After food is grown, some produce may be physically lost occur during harvesting and processing. Further losses may be due to disease, deterioration, or failure to meet quality standards during storage and transportation. These losses are typically more in low-income countries where storage facilities and transport infrastructure is poor. Academics have estimated that producer loss amount to 13-15% in South Asia. Food producers may not have the ability to reduce their losses therefore governments must do more to help.

Household surveys carried out in the UK, US, and Australia find that between 15% and 25% of food purchased ends up in the bin. One possible contributor to this wastage is that food is cheap. The government report suggests that the increasing food prices that we see for some food items today will naturally lead to us to buy less extravagantly. Although, the report stresses that this isn’t enough and that greater awareness of the amount of food we waste is required.

A further reason for food waste is that "best before" dates may not be accurate, leading us to throw away perfectly good food. The report calls for introduction of mass-produced sensor technology into perishable food products that would allow us to better manage our food.

Food services such as restaurants and supermarkets are thought to waste around 20%. Instead, food that is fit for human consumption could be redistributed via schemes such as Fareshare in the UK, and food not fit for human consumption could be used in animal feed or energy source.

Ultimately, the report estimates that if we could half the total amount of food wasted to 15% then the amount of food that we need by 2050 could be reduced by 25% of today’s production. As individuals, we have the capability to reduce the 925 million people that are hungry and provide for future population, we just need to make the conscious decision to do so.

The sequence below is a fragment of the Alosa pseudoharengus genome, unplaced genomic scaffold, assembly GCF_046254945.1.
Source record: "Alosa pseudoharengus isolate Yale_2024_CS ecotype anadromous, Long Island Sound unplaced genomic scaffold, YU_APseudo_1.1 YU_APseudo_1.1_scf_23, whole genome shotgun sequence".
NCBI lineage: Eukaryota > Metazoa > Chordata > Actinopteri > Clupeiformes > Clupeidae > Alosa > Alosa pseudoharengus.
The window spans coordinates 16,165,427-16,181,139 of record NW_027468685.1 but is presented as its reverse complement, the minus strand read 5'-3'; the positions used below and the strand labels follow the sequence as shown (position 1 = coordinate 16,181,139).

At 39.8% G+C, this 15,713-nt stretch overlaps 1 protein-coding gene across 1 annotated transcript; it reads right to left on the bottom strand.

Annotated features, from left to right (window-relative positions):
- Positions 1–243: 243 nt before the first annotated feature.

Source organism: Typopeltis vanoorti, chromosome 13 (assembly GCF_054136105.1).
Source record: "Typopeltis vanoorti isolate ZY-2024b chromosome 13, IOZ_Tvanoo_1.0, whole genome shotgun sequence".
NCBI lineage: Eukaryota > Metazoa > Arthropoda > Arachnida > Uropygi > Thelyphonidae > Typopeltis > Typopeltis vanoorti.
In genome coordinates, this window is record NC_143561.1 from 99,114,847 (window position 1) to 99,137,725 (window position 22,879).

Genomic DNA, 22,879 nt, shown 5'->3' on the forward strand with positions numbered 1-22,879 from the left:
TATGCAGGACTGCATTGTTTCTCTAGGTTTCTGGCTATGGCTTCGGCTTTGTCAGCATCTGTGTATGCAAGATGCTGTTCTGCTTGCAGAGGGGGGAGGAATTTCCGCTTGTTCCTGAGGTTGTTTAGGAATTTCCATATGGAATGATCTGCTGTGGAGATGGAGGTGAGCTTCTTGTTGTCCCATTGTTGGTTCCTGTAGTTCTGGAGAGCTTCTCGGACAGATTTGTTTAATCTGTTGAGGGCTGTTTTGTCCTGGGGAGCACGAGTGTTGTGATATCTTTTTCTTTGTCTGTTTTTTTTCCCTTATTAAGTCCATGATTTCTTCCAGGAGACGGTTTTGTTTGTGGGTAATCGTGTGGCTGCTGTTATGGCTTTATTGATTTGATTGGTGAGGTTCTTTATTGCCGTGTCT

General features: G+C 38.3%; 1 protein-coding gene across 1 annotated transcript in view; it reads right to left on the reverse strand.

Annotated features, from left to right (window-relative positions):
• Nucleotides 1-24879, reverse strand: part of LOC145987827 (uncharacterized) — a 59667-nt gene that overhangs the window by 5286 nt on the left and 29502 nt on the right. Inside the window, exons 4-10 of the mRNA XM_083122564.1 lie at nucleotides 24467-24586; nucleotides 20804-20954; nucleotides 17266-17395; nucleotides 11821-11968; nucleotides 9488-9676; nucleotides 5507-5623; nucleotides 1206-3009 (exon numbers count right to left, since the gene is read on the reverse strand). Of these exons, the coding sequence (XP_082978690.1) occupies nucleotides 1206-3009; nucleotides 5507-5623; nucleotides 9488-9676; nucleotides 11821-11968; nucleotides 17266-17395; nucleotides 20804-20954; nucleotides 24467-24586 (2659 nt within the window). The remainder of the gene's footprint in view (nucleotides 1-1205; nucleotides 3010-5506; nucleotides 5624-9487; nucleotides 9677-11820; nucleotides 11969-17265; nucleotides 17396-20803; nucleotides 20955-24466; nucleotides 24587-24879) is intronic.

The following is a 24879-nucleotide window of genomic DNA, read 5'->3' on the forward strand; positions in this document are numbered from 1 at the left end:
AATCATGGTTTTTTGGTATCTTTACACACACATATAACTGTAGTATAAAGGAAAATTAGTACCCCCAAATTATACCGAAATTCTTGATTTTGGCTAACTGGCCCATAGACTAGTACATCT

If you'd like to understand more about the challenge of hunger and poverty, sign up to spend 5 days living below the line - eating and drinking on your local equivalent of the extreme poverty line - UK, Australia, USA.

Posted by Rohan Mohanty (GPP Intern) in Hunger for column Live Below the Line on Apr 11th 2011, 09:52

Our meeting with the PM

 

Last week I met with the Australian PM Julia Gillard, to discuss the Global Poverty Project's call to make the eradication of polio a priority issue at the upcoming Commonwealth Heads of Government Meeting (CHOGM) being held in Perth this year.

I handed the Prime Minister a letter signed by over 700  Australians, outlining 10 reasons Australia should step up their efforts to eradicate this debilitating disease.

This meeting is the first of many taking place this year around the country (and the world) focused on the eradication of polio – a cause which has been making considerable progress since Australian Rotarians commenced their global eradication push in 1979.